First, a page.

You know the saying, "You don't know what you have until it's gone"? I've learned that this phrase can be quite relevant to our search for happiness. The most difficult thing about being happy is being able to identify the actions you took to get there or the things in life that brought you joy. Honestly, I often don't recognize the things in my life that make me truly happy until I've been put in a place where I have to sacrifice to keep them.
Sacrifice is the surrender of something desirable for the sake of something else regarded as more important. The term brings to mind the first time I was faced with a difficult decision regarding my happiness and sacrifice, a time when I was much younger, full of teenage angst and angry at the world.
When I was fifteen years old, my parents did not live together, my father had remarried and was living in a different town than my mother and I. Like all teenage girls, I thought my mother was a cruel and unbearable woman who treated me like a child despite my obvious maturity. (Yikes!) I wanted desperately to move away from home the instant I turned sixteen because only then could I be happy.
One Saturday morning, sitting on my father's patio, I told him about my plan. I told him that I was going to rent my own apartment when I turned sixteen. I was going to work part-time while I finished high school and then get a scholarship to go to university. I had such a good plan, don't you think? My dad's response was the exact same response I got from him every time I dumped a huge pile of information on him unexpectedly. All I ever got was a "huh." It was never a question, just a sound of acknowledgment.
After he seemed to digest the news. He said, "Okay, what's your plan?" Of course, I was thinking, how stupid, I just told you my plan. But dad was a details guy when it came to plans, so he wanted to help me create a much clearer picture of what my intentions were.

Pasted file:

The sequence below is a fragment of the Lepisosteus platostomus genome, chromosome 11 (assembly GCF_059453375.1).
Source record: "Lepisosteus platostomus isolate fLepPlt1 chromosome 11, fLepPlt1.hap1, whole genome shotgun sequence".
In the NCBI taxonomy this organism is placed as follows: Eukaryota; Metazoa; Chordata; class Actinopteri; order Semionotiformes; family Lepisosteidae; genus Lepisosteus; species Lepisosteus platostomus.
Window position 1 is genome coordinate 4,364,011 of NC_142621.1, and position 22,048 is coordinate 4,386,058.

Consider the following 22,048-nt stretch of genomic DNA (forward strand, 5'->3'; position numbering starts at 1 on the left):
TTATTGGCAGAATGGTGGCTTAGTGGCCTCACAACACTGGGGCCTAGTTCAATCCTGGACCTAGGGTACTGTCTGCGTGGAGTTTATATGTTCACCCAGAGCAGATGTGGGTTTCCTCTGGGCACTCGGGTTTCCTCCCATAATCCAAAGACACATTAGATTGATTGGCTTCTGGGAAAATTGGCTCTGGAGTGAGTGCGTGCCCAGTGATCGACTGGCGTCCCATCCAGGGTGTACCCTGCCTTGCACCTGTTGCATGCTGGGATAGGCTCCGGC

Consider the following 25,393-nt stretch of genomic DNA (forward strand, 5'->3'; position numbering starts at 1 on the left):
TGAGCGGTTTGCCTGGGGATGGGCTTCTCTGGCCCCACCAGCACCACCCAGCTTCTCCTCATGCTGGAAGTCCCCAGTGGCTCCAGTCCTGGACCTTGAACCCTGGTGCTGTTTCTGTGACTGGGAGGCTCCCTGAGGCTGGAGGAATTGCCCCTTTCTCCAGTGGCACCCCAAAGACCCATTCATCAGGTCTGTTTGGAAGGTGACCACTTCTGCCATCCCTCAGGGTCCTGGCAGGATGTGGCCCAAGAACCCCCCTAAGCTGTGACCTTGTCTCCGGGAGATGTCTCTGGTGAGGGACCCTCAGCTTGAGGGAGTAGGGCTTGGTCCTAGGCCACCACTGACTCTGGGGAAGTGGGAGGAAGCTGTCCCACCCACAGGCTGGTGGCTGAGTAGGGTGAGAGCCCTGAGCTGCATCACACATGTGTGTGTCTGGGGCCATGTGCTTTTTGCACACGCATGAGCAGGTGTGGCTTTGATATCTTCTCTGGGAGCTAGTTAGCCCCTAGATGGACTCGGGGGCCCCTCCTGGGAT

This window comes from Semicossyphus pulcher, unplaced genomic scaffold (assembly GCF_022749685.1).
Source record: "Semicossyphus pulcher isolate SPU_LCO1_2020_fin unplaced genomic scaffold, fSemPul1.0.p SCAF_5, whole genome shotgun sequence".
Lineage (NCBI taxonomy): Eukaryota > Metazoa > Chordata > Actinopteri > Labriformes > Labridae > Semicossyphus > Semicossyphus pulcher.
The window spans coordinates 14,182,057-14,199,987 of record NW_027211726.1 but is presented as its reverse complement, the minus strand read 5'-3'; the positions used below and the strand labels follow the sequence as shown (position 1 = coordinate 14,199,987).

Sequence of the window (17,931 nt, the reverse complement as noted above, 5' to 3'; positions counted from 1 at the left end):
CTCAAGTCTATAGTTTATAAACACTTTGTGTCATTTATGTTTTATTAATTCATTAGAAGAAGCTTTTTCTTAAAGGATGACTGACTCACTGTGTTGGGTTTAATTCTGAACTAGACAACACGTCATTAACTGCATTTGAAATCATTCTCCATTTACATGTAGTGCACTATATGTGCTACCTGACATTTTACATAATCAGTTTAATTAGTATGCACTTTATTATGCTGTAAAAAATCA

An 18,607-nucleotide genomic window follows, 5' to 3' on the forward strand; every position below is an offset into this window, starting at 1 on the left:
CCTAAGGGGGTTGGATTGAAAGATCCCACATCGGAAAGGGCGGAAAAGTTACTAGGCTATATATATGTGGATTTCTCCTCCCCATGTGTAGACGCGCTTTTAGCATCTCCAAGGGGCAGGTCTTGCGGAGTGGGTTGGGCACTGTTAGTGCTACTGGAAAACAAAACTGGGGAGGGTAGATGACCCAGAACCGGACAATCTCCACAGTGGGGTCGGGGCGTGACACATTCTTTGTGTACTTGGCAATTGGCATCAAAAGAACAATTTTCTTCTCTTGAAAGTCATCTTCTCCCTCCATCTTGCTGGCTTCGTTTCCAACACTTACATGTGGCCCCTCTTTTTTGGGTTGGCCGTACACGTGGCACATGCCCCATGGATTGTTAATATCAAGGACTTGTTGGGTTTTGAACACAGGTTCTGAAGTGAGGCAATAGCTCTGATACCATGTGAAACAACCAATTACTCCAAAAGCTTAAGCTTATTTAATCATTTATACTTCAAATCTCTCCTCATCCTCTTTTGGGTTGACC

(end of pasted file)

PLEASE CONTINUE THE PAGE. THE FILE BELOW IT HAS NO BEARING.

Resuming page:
He pushed his crossword puzzle and coffee aside, got out his yellow paper pad and we started outlining everything I would need to move out on my own. He listed furniture, dishes and cooking supplies, and towels and bedding. He added things I had not considered, like paying for utilities and groceries, my own school supplies and clothing. After he tallied up my monthly expenses (whopping to me at the time!) he calculated how many hours a week I would need to work at minimum wage in order to stay afloat.
I remember being shocked at the number of hours I would have to work. I was a very active teenager. I was involved in several choirs, baseball, church groups, and other extra-curricular activities. I knew that I could not manage all of those activities, plus time with friends and keep my grades hovering around the "˜A' mark.
My dad asked me one simple question: Are you willing to give all that up, to live on your own? He obviously knew the answer. He knew the answer before he set aside his coffee. The truth was, all my activities made me very happy, and I hated the thought of losing them. But I had to let go of the idea of moving out in order to keep those things.
Happiness isn't about having it all. Happiness isn't having everything be 100% all the time. It's just not realistic to expect that the world will be sunshine and roses every second of every day.
I've learned to be truly happy, you need to sacrifice some things in order to keep the things that really bring you joy and enrich your life. To be happy, we have to look at the big picture of our lives instead of focusing on the little irritating things that squirm their way into our day.
To be happy, we need to be grateful for what we have, instead of looking at what we don't have. When I was fifteen, I had a mom who put a roof over my head and paid for all of my crazy activities. I had a dad who took the time to let me make a hard decision for myself, instead of just telling me "No". When I was fifteen, I had every reason to be happy (even if I didn't know it then!)
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